Friday, January 29, 2010

What exactly is “high speed passenger rail”?

by Guest Blogger Vickie Sheehan

There seems to be some confusion on what exactly is High Speed Passenger Rail. Many people keep asking - Will this be like bullet trains? Will we be able to zip between Vancouver, B.C. and Eugene, OR at 150 miles per hour? Well, not today or in the near future, but a possibility we are working towards in the long term.

Amtrak Cascades trains travel at a maximum speed of 79 mph today. Although our trains are designed to go as fast as 125 mph, we are restricted to 79 miles per hour due to Federal Railroad Administration (FRA) regulations, track conditions, rail traffic congestion, and our geography (mountains, water, lots of curves, etc.).

What this does mean is that Amtrak Cascades will continue to travel at 79 mph, but we will be able to work towards incrementally increasing the speeds to 90 mph and eventually 110 mph. Now, bear in mind, this is not 110 mph non-stop between Vancouver, B.C. and Eugene, OR, as we do have to stop at 15 intermediate cities along the way. This means that there will be bursts of speed in designated “straightaways” where we can sustain these speeds.

There has been a lot of conversation about high speed rail recently because of some exciting news we got on Wednesday. This exciting news was in the form of a $590 million ARRA award through the High Speed Intercity Passenger Rail (HSIPR) Program.
WSDOT applied for over $1.3 billion in October 2009 for the Pacific Northwest Rail Corridor (PNWRC) .

What does this mean for Washington? As a result of this funding, two additional daily Amtrak Cascades round trips may be added between Seattle and Portland, for a total of six. Even better, the projects that this funding will help complete will help Amtrak Cascades trains be more on-time and reliable. This alone will be a significant benefit to those of you who have ever experienced train delays.

An amazing fact about this recent sum is that Washington State has invested over $331 million alone in support of high speed passenger rail over the last 15 years. To receive federal support of $590 million is a huge boost that will help improve the Amtrak Cascades service tremendously. And we will have more opportunities to apply for additional federal funding from the $2.5 billion set aside for high speed rail in the federal transportation appropriations bill approved in December 2009.


Anonymous said...

Is there a list of the specific projects that got approved? For example, how many new trainsets are funded, new locomotives, did all of the Pt. Defiance bypass get funded, etc.

Anonymous said...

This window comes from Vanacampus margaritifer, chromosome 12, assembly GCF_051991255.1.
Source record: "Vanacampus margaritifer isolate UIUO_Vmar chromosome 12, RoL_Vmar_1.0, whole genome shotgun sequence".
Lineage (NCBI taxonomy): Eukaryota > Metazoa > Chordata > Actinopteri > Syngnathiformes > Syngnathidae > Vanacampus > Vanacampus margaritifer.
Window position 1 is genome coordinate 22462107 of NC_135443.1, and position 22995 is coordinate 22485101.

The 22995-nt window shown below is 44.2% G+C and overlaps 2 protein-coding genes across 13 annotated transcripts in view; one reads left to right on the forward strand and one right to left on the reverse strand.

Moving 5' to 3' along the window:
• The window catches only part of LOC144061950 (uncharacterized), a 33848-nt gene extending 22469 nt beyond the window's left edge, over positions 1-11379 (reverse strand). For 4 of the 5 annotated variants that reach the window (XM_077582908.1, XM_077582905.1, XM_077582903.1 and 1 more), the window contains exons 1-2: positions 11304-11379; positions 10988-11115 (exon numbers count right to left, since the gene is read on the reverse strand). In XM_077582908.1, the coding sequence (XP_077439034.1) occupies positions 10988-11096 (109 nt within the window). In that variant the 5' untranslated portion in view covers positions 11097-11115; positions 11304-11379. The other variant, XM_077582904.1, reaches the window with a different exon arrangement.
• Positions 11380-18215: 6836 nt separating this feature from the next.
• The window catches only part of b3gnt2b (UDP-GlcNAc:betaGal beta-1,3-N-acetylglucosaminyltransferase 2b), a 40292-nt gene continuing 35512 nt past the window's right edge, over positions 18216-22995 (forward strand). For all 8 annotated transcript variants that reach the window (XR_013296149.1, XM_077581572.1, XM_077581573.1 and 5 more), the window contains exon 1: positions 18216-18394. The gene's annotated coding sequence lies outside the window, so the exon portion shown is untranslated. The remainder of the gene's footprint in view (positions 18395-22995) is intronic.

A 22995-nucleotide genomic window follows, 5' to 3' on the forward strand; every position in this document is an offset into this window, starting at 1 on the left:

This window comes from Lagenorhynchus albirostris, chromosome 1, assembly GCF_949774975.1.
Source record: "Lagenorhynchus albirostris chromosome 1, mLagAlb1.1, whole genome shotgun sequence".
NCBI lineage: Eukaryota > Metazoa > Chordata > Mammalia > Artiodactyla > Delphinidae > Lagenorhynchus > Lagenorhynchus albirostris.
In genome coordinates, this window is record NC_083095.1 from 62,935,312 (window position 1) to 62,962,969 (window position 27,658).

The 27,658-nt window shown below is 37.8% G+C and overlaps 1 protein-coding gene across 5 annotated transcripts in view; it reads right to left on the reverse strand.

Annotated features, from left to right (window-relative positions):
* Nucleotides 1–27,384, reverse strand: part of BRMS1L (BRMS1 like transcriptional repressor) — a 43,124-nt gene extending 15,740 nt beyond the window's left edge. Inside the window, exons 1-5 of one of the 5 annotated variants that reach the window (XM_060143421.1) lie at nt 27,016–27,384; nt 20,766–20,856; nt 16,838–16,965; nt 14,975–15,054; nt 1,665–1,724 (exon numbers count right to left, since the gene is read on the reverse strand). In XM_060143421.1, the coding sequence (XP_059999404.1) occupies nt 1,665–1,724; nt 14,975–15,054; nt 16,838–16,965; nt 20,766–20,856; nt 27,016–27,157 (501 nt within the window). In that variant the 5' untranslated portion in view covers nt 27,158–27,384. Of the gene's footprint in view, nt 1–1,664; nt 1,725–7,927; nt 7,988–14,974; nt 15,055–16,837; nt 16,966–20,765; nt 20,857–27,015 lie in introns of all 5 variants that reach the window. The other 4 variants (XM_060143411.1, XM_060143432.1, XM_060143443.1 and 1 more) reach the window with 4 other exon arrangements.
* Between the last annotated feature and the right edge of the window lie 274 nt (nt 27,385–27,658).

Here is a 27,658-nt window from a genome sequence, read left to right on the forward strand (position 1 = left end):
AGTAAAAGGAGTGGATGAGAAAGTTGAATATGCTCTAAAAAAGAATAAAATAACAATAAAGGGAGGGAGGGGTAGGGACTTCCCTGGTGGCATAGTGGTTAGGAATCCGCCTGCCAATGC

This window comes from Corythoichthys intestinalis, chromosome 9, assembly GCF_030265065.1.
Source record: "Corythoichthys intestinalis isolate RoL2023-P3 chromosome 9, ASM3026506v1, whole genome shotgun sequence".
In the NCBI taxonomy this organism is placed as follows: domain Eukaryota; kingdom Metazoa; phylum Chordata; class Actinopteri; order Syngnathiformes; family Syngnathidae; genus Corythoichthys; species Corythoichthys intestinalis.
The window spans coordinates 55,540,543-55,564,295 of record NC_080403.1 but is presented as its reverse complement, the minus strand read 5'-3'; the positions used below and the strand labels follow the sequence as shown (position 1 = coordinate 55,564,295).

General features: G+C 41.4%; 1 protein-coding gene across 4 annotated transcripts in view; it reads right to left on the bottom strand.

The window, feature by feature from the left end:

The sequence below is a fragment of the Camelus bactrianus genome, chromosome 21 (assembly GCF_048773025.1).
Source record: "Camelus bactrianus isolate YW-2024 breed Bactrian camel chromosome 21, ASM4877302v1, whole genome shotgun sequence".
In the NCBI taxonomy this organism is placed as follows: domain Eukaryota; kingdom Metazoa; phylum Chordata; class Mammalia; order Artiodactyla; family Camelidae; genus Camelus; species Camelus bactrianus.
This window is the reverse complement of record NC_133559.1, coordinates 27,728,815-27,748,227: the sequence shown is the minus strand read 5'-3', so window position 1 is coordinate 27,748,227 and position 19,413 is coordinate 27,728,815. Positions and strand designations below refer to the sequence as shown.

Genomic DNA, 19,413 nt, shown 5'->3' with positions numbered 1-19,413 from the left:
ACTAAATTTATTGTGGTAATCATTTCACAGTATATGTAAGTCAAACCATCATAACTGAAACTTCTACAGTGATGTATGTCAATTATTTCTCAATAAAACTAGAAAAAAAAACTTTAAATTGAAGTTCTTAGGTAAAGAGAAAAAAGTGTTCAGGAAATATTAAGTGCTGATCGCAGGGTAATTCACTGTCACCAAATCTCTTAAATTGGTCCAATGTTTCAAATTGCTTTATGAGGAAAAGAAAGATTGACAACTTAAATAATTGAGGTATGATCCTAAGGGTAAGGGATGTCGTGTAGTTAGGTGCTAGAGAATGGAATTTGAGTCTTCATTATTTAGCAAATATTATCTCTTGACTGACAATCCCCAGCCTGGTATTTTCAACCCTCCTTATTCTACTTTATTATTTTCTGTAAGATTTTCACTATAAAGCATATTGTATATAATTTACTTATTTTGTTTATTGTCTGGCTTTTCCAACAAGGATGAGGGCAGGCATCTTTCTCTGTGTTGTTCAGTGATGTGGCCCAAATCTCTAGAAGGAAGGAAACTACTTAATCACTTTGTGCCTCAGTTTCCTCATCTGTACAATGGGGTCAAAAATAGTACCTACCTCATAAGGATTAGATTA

Anything on the horizon for restoring the Pioneer Route between SLC and Denver? I know that was being pursued but seemed to have stalled in Congress when it was discovered that it would cost money to buy equipment, hire staff, and re-open mothballed stations (gasp). Hopefully the powers-that-be are taking a second look at this. Any support from WSDOT on this?

Vickie Sheehan-WSDOT said...

We do not yet know what specific projects were funded from our total application. We will be meeting with the Federal Railroad Administration (FRA) in the next few weeks to work out the details and requirements moving forward. As soon as we know, we will get the word out.

Anonymous said...

So... perhaps we should stop calling this 'high-speed' 79mph is slower than I (and many others) occasionally find myself (ourselves) going on I-5 while driving to Portland. Perhaps just, passenger rail is a more descriptive term.

Japan set the standard for high speed rail about 50 years ago in 1964, and it was faster than 79mph.

neroden@gmail said...

It will be great to know what projects got funded. I know some of the specific projects will cut minutes off the scheduled time, and some will increase the schedule reliability to the point where the scheduled recovery time could be decreased.

So these projects quite simply mean "faster trains" from the point of view of endpoint-to-endpoint travel. And I think that average end-to-end speed matters more for "high speed" than the top speed on the speedometer. So I hope these projects got funded. :-)

Anonymous said...

Great story as for me. I'd like to read something more concerning this theme. Thank you for giving this info.

Anonymous said...

Is WSDOT planning on purchasing high-speed locomotives? How fast would they go? When are we expected to see speeds reach 110mph and 150mph?

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